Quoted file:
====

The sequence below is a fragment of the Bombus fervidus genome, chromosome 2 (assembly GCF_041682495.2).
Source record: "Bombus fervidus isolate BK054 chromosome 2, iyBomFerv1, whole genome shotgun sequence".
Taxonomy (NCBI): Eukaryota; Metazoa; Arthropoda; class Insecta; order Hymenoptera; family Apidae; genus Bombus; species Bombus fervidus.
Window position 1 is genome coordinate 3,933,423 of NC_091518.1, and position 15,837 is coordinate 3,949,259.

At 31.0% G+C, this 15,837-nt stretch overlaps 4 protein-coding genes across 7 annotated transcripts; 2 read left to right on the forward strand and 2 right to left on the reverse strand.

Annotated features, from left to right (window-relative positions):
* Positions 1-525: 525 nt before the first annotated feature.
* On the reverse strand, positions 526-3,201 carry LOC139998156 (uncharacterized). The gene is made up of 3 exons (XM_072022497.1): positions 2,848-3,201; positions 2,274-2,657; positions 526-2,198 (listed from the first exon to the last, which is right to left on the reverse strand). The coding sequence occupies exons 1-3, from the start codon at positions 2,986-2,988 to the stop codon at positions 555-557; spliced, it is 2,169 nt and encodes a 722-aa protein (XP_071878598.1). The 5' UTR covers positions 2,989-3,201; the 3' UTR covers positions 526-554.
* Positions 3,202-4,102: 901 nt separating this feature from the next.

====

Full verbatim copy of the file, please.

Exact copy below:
The sequence below is a fragment of the Bombus fervidus genome, chromosome 2 (assembly GCF_041682495.2).
Source record: "Bombus fervidus isolate BK054 chromosome 2, iyBomFerv1, whole genome shotgun sequence".
Taxonomy (NCBI): Eukaryota; Metazoa; Arthropoda; class Insecta; order Hymenoptera; family Apidae; genus Bombus; species Bombus fervidus.
Window position 1 is genome coordinate 3,933,423 of NC_091518.1, and position 15,837 is coordinate 3,949,259.

At 31.0% G+C, this 15,837-nt stretch overlaps 4 protein-coding genes across 7 annotated transcripts; 2 read left to right on the forward strand and 2 right to left on the reverse strand.

Annotated features, from left to right (window-relative positions):
* Positions 1-525: 525 nt before the first annotated feature.
* On the reverse strand, positions 526-3,201 carry LOC139998156 (uncharacterized). The gene is made up of 3 exons (XM_072022497.1): positions 2,848-3,201; positions 2,274-2,657; positions 526-2,198 (listed from the first exon to the last, which is right to left on the reverse strand). The coding sequence occupies exons 1-3, from the start codon at positions 2,986-2,988 to the stop codon at positions 555-557; spliced, it is 2,169 nt and encodes a 722-aa protein (XP_071878598.1). The 5' UTR covers positions 2,989-3,201; the 3' UTR covers positions 526-554.
* Positions 3,202-4,102: 901 nt separating this feature from the next.